Asthma: diagnosis in a single breath
PSI is collaborating with University Children’s Hospital Zurich in the development of a breath test for asthma. This should allow rapid, safe and non-invasive diagnosis of the chronic respiratory disease in children. Imad El Haddad, acting head of the Laboratory of Atmospheric Chemistry at PSI, is involved in the study and in the following interview explains why such a test could be incredibly useful – and the contribution PSI is making towards the development project.
Mr El Haddad, why do we need a new diagnostic method for asthma – is the current test inadequate?
Imad El Haddad: No, not at all. Asthma is a chronic inflammatory disease of the lungs that makes breathing difficult. But the symptoms can have many different causes. At present there is no standalone test that shows whether someone is suffering from asthma. The diagnosis is reached based on the patient’s medical symptoms and history, backed up by a lung function test in some cases. Since this type of examination is difficult to carry out effectively in babies and infants, however, the diagnosis tends to be based mainly on suspicion of asthma.
What’s the new test developed in conjunction with University Children’s Hospital Zurich look like?
The idea is to get the child simply to breathe into an online mass spectrometer a few times. By analysing the chemical composition of the air exhaled, we aim to tell whether the patient definitely has asthma or there is a different problem, such as a bacterial infection of the respiratory system. This method also has the advantage of being non-invasive, so no blood sample is required, for example.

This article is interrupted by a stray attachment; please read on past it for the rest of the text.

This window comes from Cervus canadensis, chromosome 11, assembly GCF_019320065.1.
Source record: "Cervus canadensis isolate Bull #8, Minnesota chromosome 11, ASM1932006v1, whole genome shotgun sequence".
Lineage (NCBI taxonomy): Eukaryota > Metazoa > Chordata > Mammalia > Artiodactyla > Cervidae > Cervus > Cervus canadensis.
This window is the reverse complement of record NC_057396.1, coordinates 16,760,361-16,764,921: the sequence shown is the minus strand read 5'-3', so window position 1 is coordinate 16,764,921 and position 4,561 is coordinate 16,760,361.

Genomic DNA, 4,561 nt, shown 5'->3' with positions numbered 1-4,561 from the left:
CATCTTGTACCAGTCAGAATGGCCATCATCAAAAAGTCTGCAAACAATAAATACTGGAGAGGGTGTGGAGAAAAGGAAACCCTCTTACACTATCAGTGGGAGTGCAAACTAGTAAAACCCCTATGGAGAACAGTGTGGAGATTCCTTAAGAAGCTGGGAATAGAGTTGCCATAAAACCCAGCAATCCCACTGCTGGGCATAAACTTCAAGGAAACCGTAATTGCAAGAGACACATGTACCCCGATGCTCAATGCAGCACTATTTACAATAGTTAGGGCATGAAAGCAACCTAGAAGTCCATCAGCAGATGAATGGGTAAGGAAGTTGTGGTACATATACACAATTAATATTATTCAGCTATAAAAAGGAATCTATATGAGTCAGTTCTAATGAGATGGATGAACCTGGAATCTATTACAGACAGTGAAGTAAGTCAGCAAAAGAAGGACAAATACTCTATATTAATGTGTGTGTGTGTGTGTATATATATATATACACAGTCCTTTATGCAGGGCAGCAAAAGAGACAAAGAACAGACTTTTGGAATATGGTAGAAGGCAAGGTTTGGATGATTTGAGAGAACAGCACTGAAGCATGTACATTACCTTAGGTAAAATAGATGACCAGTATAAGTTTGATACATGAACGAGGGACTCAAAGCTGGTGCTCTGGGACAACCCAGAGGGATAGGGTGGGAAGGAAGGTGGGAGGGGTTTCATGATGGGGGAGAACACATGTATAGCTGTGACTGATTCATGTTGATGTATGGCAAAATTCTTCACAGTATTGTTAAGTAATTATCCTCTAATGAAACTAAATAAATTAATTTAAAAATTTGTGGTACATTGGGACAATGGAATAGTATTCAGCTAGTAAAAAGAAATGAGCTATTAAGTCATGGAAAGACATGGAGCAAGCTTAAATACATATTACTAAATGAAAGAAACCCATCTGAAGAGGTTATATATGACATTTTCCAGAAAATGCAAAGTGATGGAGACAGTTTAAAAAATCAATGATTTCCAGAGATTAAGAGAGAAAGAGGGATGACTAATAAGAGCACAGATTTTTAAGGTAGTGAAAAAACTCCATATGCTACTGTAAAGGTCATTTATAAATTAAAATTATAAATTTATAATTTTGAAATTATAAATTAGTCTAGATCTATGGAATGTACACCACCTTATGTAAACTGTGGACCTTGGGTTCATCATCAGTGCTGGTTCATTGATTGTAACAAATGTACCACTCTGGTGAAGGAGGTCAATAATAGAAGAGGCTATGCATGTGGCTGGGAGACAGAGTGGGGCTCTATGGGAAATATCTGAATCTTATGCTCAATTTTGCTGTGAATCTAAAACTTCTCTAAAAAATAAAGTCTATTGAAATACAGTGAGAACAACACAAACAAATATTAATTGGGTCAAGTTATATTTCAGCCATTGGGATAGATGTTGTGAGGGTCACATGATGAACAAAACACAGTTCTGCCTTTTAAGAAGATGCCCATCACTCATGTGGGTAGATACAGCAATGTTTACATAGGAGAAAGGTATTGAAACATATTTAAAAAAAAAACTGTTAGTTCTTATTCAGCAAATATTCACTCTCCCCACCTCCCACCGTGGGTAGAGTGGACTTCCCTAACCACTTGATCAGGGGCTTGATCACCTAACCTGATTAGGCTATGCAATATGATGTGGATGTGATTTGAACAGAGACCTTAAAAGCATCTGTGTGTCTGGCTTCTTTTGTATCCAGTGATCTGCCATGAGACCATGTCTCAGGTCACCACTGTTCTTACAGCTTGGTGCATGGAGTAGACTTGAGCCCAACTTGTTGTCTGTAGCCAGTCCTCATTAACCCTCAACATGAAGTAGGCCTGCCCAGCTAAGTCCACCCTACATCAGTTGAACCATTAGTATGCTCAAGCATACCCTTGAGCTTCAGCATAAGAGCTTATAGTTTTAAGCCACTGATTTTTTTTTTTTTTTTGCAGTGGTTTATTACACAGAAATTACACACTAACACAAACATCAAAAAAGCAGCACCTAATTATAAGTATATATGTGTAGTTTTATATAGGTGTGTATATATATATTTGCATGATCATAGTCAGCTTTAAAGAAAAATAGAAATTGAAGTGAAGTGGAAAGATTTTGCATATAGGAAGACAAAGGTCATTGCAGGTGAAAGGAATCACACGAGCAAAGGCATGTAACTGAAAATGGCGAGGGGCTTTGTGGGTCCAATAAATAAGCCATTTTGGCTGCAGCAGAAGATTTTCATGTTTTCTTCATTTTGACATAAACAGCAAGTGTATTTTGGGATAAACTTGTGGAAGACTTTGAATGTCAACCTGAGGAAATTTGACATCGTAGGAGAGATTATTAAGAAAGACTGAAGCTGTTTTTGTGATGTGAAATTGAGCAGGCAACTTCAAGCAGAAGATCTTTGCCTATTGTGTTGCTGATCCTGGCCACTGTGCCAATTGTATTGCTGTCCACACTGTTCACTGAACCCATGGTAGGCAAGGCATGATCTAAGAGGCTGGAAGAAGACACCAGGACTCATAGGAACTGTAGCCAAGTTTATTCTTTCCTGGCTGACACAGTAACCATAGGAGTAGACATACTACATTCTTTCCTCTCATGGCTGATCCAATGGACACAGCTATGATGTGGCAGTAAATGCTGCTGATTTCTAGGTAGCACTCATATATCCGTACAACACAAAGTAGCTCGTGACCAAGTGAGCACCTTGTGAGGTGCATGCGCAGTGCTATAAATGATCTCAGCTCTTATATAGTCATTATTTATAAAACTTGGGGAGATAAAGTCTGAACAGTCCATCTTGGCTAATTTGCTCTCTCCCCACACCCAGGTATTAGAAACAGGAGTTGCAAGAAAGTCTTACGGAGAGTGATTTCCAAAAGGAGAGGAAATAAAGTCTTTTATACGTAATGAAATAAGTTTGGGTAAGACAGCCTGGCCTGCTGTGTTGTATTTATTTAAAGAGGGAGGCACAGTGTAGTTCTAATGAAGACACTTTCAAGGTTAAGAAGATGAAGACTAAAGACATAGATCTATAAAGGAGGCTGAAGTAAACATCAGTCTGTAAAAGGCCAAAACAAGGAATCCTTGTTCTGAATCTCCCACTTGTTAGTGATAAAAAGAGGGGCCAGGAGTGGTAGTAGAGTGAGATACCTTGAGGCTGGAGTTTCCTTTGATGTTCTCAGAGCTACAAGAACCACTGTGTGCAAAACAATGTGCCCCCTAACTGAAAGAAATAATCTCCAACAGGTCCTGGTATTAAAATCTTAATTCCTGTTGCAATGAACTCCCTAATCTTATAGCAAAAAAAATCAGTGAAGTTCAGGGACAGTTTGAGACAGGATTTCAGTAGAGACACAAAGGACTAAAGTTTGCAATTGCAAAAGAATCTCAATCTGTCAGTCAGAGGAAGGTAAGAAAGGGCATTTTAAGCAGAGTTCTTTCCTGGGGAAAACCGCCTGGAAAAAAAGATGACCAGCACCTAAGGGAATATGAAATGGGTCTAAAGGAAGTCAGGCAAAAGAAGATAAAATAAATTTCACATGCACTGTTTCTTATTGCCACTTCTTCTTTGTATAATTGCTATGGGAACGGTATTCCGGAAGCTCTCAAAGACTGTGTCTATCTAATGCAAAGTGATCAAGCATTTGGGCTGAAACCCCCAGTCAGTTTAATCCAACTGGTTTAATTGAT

And that’s particularly important for children?
Exactly. I have a four-year-old son and I’ve just experienced first hand how difficult it is to take blood from small children. Even if just a few millilitres of blood is needed, that’s still a relatively large amount – in terms of body mass – compared with an adult. In short, a non-invasive diagnostic method is particularly important for young children. That’s why we are developing this test specifically for kids.
How is it possible to diagnose asthma using a breath test?
We analyse the air exhaled from the lungs to check for molecules typically present in the bronchial tubes when there is a chronic inflammation.
So how can PSI be of any help?
Here in the Laboratory of Atmospheric Chemistry we use an analysis method that provides continuous real-time measurement of volatile organic compounds in the atmosphere: proton exchange reaction mass spectrometry. This technique is used to analyse the composition of the atmosphere, for example by means of a mobile platform to measure air pollution at different sites across the globe. Because the analysis method is so stable and robust, and also delivers reproducible results within split seconds, it is perfectly suited to medical diagnostics in hospitals.
When can we expect to see results?
In our first study, we have just taken breath samples from around 80 children and are now analysing the results. We are looking to see whether characteristic molecules can be detected in the breath exhaled by older children suffering from asthma that are not evident in the control group. We will hopefully be able to say in the coming months whether it is worth continuing to pursue this approach – and we are confident it will be.
Interview: Paul Scherrer Institute/Brigitte Osterath